This subversive, stylized animated fractured fairy tale may not be as scintillating as its predecessors, but Shrek The Third has much to delight the admirers of the ornery, oafish green ogre, voiced of course by Mike Myers.
The franchise has bloomed with "Shrek The Halls" special for TV around Christmas with voices done by Myers, Cameron Diaz, Eddie Murphy, and Antonio Banderas, and next year "Shrek: The Musical" will debut on Broadway.
In this outing of the saga, the irascible behemoth is beginning to see middle age on the horizon. That includes his plate growing with Princess Fiona (Diaz) who has a bun in the oven, and being in line for the crown of Far, Far Away. After a lengthy, if humorous scene when the "Frog King", Fiona's father (voiced by John Cleese), suddenly croaks.
Shrek explains to Fiona that he is not cut out to occupy such a regal position, and the movie gets hilarious early on when the unsettled green guy is haunted by little ogres. Even before he goes about finding someone to replace him on the throne.
The busy Justin Timberlake (Black Snake Moan, Alpha Dog) voices Artie, Fiona's long-lost cousin, a medieval high school outcast, with a measure of charm and insecurity, who dwells in Worcestershire, another land far, far away. Shrek, the less annoying Donkey (Murphy), and feline Puss in Boots (Banderas) traverse the seas for awhile to get to this region where denizens are, ironically, easy on youngsters' ears.
The story is attractively buoyant, if less remarkable as the ridiculed (by rival crew led by Lancelot - voiced by John Krasinski) Artie is reluctant to Shrek's request as they head toward Far, Far Away. Then an undertow of sorts occurs as Eric Idle's Merlin the Magician takes over the proceedings for a bit.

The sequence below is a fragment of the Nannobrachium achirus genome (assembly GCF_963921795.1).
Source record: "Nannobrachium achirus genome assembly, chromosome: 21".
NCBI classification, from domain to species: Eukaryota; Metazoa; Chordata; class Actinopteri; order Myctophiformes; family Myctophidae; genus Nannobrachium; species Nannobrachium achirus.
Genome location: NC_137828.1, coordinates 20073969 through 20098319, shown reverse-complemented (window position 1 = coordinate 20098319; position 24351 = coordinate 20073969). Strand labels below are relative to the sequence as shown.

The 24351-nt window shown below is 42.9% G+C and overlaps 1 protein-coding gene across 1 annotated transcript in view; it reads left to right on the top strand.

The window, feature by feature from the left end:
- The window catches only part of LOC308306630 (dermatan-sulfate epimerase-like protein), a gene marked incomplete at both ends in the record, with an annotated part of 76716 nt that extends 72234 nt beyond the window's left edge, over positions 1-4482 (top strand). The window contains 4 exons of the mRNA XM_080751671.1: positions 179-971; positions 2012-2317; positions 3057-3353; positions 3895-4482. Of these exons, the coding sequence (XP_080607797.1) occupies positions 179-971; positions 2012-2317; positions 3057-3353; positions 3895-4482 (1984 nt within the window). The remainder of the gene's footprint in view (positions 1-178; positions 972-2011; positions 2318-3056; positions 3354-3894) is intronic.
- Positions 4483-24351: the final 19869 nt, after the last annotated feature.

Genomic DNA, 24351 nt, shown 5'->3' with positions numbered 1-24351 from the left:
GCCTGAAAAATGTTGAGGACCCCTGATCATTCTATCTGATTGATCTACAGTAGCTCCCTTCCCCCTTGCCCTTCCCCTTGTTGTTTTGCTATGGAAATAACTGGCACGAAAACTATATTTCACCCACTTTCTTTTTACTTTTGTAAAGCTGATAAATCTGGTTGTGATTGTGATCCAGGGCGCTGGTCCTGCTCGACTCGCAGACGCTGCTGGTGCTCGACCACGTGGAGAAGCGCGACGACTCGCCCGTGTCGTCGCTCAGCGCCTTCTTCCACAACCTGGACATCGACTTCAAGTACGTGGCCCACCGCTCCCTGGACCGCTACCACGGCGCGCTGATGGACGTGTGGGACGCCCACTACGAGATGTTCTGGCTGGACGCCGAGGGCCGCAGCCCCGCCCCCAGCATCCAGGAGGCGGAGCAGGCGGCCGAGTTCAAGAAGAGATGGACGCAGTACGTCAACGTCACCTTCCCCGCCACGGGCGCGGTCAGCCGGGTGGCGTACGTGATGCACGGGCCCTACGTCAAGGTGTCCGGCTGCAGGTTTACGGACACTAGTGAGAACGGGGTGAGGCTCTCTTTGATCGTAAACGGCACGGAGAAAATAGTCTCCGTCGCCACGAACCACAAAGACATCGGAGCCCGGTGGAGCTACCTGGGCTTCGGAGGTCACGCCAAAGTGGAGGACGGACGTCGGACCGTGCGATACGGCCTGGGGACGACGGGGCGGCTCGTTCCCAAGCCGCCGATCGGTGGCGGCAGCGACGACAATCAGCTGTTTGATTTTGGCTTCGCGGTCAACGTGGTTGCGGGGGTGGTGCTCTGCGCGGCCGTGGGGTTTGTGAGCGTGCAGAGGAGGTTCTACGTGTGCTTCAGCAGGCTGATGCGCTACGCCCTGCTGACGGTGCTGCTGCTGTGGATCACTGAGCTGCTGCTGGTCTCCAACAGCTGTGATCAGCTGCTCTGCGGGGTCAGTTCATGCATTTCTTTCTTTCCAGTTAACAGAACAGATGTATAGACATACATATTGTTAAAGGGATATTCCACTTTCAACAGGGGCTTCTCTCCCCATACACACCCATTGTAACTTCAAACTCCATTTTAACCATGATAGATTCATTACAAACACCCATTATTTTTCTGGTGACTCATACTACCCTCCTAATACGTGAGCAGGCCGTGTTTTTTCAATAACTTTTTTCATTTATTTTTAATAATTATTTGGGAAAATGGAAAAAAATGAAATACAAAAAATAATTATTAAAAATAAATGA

Rupert Everett continues to prove mirthfully malevolent and dramatic as Prince Charming who has redemption on his mind, which includes having his own happy ending. Unsuccessful in dinner theatre, he sets his sights, along with notable bad guys like Captain Hook, on capturing Far, Far Away.
The storyline ultimately is worked out with finesse, especially on the female angle, with characters like Snow White, Cinderella, Sleeping Beauty, and Rapunzel, providing satisfying empowering conflict, as Shrek, Fiona, and Artie have to save the day and find their own "Happily Ever Afters."
Chris Miller, also a co-writer, directs with a certain amount of economy and elan, having previously been a story artist for Andrew Adamson, who helmed The Chronicles of Narnia. The detail to design in terms of photo-realism is better than ever, as one notices the wrinkles in Shrek as he winces, as well as the vibrant, verdant elements of productions rendered at the start and finish. It's an augmentation of creative systems used since Shrek 2 on pictures like Madagascar and Over The Hedge.
Myers and Diaz again contribute soundly on the vocal end, with notable additions by Amy Sedaris, Cheri Oteri, Amy Poehler, and Maya Rudolph, the latter trio of "Saturday Night Live." And Murphy and Banderas neatly succeed together on a gag that smartly uses Donkey and Puss in Boots. The message of learning to believe in oneself or feel worthy takes on extra meaning in "Shrek The Third" with an eclectic, wide-reaching soundtrack that features The Ramones, Ledd Zepplin, Fergie, and Harry Chapin, among others.